Baker, Lindsay T., and Julie P. Baker, eds. Till Freedom Cried Out: Memories of Texas Slave Life. College Station, TX: A & M University Press, 1997.
Born in Slavery: Slave Narratives from the Federal Writers' Project, 1936–1938. Online collection of the Manuscript and Prints and Photographs Divisions of the Library of Congress. Available from http://memory.loc.gov.
Bracey, John H., Jr., and Manisha Sinha, eds. African American Mosaic: A Documentary History from the Slave Trade to the Twenty-First Century, Vol. 1: To 1877. Upper Saddle River, NJ: Prentice Hall, 2004.
Hine, Darlene Clarke, William C. Hine, and Stanley Harrold. African Americans: A Concise History. Upper Saddle River, NJ: Prentice Hall, 2004.
Rawick, George P., ed. The American Slave: A Composite Autobiography. Vols. 1-19. Westport, CT: Greenwood Press, 1972–1979.
Waters, Andrew, ed. I Was Born in Slavery. Winston-Salem, NC: John F. Blair, 2003.
White, Shane, and Graham White. The Sounds of Slavery: Discovering African American History through Songs, Sermons and Speech. Boston: Beacon Press, 2005.
Marguerite P. Garvey
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Animal husbandry was well established by the European Iron Age. Two major cultural influences in the barbarian world merged with classical Mediterranean tradition in the Carpathian basin. Areas west of the Danube had close ties with the rest of Europe, most directly with the Hallstatt culture (type site: Austria), extending to Britain between the ninth and fifth centuries b.c. Celtic tribes expanded from their homeland in northern France and southern Germany toward southern Europe and Asia Minor as well as the British Isles between the eighth and third centuries b.c. Meanwhile, the Great Hungarian Plain east of the Danube fell under the influence of pre-Scythian and Scythian cultures from the northern Pontic (Black Sea) region during the Early Iron Age (late seventh century b.c.). From the first century a.d. waves of additional migrations lashed the eastern frontiers of Europe.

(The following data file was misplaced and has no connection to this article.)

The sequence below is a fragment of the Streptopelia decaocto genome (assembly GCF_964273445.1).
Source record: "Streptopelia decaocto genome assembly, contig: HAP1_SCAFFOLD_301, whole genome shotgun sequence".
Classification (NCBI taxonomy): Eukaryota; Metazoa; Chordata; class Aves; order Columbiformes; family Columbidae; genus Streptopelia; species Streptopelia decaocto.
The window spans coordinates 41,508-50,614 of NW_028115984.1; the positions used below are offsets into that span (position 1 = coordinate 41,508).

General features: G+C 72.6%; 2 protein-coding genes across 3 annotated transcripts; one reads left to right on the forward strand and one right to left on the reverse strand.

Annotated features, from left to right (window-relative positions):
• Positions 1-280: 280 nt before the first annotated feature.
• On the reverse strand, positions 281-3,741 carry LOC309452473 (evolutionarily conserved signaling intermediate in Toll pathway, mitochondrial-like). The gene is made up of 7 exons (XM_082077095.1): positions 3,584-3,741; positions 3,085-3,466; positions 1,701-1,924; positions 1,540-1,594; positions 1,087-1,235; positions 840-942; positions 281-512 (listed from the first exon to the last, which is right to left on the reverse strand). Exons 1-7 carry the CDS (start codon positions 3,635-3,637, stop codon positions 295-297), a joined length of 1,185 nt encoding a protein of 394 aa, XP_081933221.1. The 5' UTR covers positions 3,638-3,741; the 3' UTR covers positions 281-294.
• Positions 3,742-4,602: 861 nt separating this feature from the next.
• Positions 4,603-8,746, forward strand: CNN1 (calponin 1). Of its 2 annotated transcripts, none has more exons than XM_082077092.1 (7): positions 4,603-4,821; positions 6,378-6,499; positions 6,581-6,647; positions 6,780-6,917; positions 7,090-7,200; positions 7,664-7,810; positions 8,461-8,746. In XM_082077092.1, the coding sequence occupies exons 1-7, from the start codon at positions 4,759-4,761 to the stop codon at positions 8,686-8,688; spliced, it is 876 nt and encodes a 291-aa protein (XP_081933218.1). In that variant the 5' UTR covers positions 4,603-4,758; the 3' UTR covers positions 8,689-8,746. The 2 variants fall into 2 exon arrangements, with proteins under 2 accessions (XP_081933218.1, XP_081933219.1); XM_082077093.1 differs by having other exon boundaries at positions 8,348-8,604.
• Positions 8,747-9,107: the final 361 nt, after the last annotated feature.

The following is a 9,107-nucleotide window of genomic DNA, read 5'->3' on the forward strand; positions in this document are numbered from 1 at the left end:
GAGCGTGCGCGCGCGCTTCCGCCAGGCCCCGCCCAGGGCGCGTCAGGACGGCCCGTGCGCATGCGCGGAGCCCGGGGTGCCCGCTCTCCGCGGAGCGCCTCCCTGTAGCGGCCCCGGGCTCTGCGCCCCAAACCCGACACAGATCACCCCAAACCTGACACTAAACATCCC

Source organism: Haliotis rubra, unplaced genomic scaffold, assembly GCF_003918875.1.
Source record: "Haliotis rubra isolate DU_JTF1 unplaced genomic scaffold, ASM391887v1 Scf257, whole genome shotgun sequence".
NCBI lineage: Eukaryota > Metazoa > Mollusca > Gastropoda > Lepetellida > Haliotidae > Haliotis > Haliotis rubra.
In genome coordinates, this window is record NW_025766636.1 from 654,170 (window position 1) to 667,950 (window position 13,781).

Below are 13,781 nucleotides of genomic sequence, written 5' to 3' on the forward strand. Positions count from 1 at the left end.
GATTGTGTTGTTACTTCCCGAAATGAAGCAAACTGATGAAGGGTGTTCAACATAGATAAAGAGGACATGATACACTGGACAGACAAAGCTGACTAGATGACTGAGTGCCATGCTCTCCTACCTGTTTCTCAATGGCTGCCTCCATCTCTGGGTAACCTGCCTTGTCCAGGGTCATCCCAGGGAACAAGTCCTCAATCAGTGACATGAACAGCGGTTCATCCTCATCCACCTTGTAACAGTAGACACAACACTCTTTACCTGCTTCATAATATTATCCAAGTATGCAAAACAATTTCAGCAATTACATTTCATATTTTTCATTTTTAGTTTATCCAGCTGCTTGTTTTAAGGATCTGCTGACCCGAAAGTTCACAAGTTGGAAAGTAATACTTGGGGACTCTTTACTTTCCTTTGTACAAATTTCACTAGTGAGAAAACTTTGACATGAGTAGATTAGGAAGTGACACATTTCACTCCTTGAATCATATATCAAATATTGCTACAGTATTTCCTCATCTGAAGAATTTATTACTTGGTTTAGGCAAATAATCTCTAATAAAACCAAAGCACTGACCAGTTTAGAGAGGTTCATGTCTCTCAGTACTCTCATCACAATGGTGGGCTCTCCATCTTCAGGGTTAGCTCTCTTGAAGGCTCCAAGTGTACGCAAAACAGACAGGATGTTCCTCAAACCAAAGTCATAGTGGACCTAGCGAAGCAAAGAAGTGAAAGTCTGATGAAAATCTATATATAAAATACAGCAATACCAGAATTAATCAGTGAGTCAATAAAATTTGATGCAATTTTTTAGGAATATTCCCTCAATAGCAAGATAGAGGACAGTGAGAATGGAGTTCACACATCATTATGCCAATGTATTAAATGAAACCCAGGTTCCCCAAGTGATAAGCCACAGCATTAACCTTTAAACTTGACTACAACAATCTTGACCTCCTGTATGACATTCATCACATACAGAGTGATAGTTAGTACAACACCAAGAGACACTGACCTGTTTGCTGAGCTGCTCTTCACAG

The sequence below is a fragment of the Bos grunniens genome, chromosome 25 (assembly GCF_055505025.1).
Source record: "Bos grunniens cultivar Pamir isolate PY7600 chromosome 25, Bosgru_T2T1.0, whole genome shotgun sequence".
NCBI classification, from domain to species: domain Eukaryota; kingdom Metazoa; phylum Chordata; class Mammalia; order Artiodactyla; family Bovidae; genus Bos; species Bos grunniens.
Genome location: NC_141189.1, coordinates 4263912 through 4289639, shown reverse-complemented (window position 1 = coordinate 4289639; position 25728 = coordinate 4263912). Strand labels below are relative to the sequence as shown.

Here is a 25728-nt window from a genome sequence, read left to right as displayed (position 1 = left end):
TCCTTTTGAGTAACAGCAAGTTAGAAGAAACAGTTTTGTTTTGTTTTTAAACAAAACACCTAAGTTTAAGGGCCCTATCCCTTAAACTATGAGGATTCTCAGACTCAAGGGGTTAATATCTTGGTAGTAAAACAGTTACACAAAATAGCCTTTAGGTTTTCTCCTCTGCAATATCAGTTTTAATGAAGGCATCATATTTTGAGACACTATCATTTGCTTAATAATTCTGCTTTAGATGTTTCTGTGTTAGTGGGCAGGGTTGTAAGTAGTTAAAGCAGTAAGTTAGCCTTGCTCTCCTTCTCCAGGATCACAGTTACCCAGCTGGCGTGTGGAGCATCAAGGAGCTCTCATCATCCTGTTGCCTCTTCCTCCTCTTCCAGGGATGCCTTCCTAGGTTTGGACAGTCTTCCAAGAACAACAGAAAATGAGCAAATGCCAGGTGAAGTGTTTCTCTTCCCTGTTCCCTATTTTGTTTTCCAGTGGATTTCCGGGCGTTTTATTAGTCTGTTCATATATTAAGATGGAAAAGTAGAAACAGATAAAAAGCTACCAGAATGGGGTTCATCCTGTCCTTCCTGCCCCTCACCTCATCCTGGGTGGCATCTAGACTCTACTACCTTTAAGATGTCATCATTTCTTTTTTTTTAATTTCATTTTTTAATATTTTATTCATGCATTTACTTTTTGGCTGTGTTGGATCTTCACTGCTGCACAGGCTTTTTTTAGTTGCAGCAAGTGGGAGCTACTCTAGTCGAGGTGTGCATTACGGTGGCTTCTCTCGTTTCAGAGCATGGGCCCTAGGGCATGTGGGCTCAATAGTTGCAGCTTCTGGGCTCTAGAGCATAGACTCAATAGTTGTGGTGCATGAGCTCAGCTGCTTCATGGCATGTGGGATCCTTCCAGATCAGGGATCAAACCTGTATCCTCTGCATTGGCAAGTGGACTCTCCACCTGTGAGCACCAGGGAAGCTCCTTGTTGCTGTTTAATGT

Celtic influences met Scythian tradition in the barbarian world of central Europe. Classicism, represented by ancient Greek, Hellenistic, and Roman cultures, flanked these geopolitical developments from the south. Records on animal husbandry originate from the latter, Mediterranean/Pontic, region. Beginning with the description by the Greek historian Herodotus (in the fifth century b.c.) of ferocious "Scythian nomads" of the steppe, classical stereotypes of mobile pastoralists were recycled and homogenized throughout antiquity. Meanwhile, advanced Roman animal breeding is reflected in seminal works by Marcus Terentius Varro, Pliny the Elder, and Columella (first century b.c. to the first century a.d.)
Most differences between the Celtic, Mediterranean, and steppe types of animal husbandry were rooted in their respective geographical environments. Prehistoric agriculture had reached north-central and western Europe millennia earlier across the Balkans. Natural habitats in Mediterranean Europe favored the early establishment of cereal cultivation, viticulture, and the keeping of cattle as well as sheep and goats. People in the Celtic homeland (similarly to northern Germanic tribes inhabiting neighboring areas) had long relied on hunting and pigs, ubiquitous in cool and humid forest regions. Steppe peoples adapted to vast, continental plains by developing mobile pastoralism, with little reliance on cultivation and an emphasis on sheep and goat keeping. Their horses also were used for a great variety of purposes.
Animal keeping, however, should not be viewed with rigid environmental determinism. As empires expanded and reached various areas and people moved around, their traditions blended and interacted, so that by the Iron Age all the important domestic animals were kept in these three cultural regions.
celts, germans, and classical tradition
Owing to the Celts' sedentary, often urbanized way of life, their animal keeping did not differ markedly from that of the Greeks and Romans. One of the few distinguishing features are the many pig bones at such sites as the Celtic oppidum (fortified urban settlement) of Manching in Bavaria and many smaller sites across Europe. Although beef and mutton also were eaten, pork and boar were of special importance. Pig bones commonly occur in Celtic burials. Pork also played a mythical role in divine feasting in the hall of dead warriors (Bruiden in Irish Celtic and Valhalla in Norse mythology). Wild boar, one of the most dangerous game animals in Europe, accompanies Arduinna, continental Celtic goddess of the moon and hunting, often equated with Diana in Roman mythology. Boars are depicted frequently both as decorative motifs and symbols (fig. 1). In such provinces as Pannonia, boars are shown on the tombstones of Romanized Celts.
The small, unimproved Celtic domesticates that have been reconstructed from bone finds (such as those kept by Germans and other peoples in the Barbaricum) often are contrasted with advanced Roman "breeds." This term should be used cautiously when evidence for conscious selection is absent, but the large size and great variation of animal bones from Roman sites illustrate advanced animal husbandry, as described by classical authors. Representations such as Trajan's Column, from a.d. 113, show livestock whose body conformations appear modern, even by today's standards.